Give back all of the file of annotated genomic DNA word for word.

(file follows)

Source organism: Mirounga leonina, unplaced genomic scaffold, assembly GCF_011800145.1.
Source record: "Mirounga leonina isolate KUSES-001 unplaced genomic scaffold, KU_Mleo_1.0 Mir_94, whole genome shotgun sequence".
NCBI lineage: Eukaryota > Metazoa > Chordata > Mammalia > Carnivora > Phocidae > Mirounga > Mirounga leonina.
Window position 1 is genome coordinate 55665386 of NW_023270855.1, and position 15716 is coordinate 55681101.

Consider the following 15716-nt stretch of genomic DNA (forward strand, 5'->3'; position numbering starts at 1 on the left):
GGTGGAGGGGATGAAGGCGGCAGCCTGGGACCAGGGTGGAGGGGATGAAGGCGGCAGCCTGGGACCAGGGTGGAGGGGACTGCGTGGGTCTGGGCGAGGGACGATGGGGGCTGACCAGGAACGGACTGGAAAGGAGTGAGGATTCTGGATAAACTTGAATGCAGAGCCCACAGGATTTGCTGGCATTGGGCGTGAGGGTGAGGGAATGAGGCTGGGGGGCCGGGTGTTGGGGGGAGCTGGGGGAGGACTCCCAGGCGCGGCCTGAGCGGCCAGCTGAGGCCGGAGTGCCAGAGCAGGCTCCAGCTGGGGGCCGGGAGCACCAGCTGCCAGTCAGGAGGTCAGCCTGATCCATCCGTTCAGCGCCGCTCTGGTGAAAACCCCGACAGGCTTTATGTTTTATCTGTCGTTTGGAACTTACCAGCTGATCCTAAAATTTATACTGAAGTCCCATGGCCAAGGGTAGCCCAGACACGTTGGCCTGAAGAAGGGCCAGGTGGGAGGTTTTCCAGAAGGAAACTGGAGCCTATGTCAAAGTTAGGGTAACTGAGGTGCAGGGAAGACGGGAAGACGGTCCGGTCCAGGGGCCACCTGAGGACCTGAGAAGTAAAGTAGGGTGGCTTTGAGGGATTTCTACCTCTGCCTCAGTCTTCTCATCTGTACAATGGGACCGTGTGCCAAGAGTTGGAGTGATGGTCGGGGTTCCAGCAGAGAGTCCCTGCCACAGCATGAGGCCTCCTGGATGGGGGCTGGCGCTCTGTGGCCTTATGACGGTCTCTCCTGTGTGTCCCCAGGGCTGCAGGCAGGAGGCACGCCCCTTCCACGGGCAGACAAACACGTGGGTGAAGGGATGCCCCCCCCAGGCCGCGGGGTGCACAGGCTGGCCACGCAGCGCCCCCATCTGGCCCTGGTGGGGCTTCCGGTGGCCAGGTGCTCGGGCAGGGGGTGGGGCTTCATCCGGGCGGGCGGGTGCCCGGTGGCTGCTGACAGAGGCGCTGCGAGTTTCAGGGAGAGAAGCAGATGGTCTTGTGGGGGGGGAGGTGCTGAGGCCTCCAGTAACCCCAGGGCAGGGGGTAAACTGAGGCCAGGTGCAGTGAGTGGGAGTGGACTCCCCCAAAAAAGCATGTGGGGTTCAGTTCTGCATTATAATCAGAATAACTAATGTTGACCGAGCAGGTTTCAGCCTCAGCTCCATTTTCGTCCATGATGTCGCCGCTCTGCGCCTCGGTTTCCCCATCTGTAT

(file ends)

Source organism: Mirounga leonina, unplaced genomic scaffold, assembly GCF_011800145.1.
Source record: "Mirounga leonina isolate KUSES-001 unplaced genomic scaffold, KU_Mleo_1.0 Mir_94, whole genome shotgun sequence".
NCBI lineage: Eukaryota > Metazoa > Chordata > Mammalia > Carnivora > Phocidae > Mirounga > Mirounga leonina.
Window position 1 is genome coordinate 55665386 of NW_023270855.1, and position 15716 is coordinate 55681101.

Consider the following 15716-nt stretch of genomic DNA (forward strand, 5'->3'; position numbering starts at 1 on the left):
GGTGGAGGGGATGAAGGCGGCAGCCTGGGACCAGGGTGGAGGGGATGAAGGCGGCAGCCTGGGACCAGGGTGGAGGGGACTGCGTGGGTCTGGGCGAGGGACGATGGGGGCTGACCAGGAACGGACTGGAAAGGAGTGAGGATTCTGGATAAACTTGAATGCAGAGCCCACAGGATTTGCTGGCATTGGGCGTGAGGGTGAGGGAATGAGGCTGGGGGGCCGGGTGTTGGGGGGAGCTGGGGGAGGACTCCCAGGCGCGGCCTGAGCGGCCAGCTGAGGCCGGAGTGCCAGAGCAGGCTCCAGCTGGGGGCCGGGAGCACCAGCTGCCAGTCAGGAGGTCAGCCTGATCCATCCGTTCAGCGCCGCTCTGGTGAAAACCCCGACAGGCTTTATGTTTTATCTGTCGTTTGGAACTTACCAGCTGATCCTAAAATTTATACTGAAGTCCCATGGCCAAGGGTAGCCCAGACACGTTGGCCTGAAGAAGGGCCAGGTGGGAGGTTTTCCAGAAGGAAACTGGAGCCTATGTCAAAGTTAGGGTAACTGAGGTGCAGGGAAGACGGGAAGACGGTCCGGTCCAGGGGCCACCTGAGGACCTGAGAAGTAAAGTAGGGTGGCTTTGAGGGATTTCTACCTCTGCCTCAGTCTTCTCATCTGTACAATGGGACCGTGTGCCAAGAGTTGGAGTGATGGTCGGGGTTCCAGCAGAGAGTCCCTGCCACAGCATGAGGCCTCCTGGATGGGGGCTGGCGCTCTGTGGCCTTATGACGGTCTCTCCTGTGTGTCCCCAGGGCTGCAGGCAGGAGGCACGCCCCTTCCACGGGCAGACAAACACGTGGGTGAAGGGATGCCCCCCCCAGGCCGCGGGGTGCACAGGCTGGCCACGCAGCGCCCCCATCTGGCCCTGGTGGGGCTTCCGGTGGCCAGGTGCTCGGGCAGGGGGTGGGGCTTCATCCGGGCGGGCGGGTGCCCGGTGGCTGCTGACAGAGGCGCTGCGAGTTTCAGGGAGAGAAGCAGATGGTCTTGTGGGGGGGGAGGTGCTGAGGCCTCCAGTAACCCCAGGGCAGGGGGTAAACTGAGGCCAGGTGCAGTGAGTGGGAGTGGACTCCCCCAAAAAAGCATGTGGGGTTCAGTTCTGCATTATAATCAGAATAACTAATGTTGACCGAGCAGGTTTCAGCCTCAGCTCCATTTTCGTCCATGATGTCGCCGCTCTGCGCCTCGGTTTCCCCATCTGTAT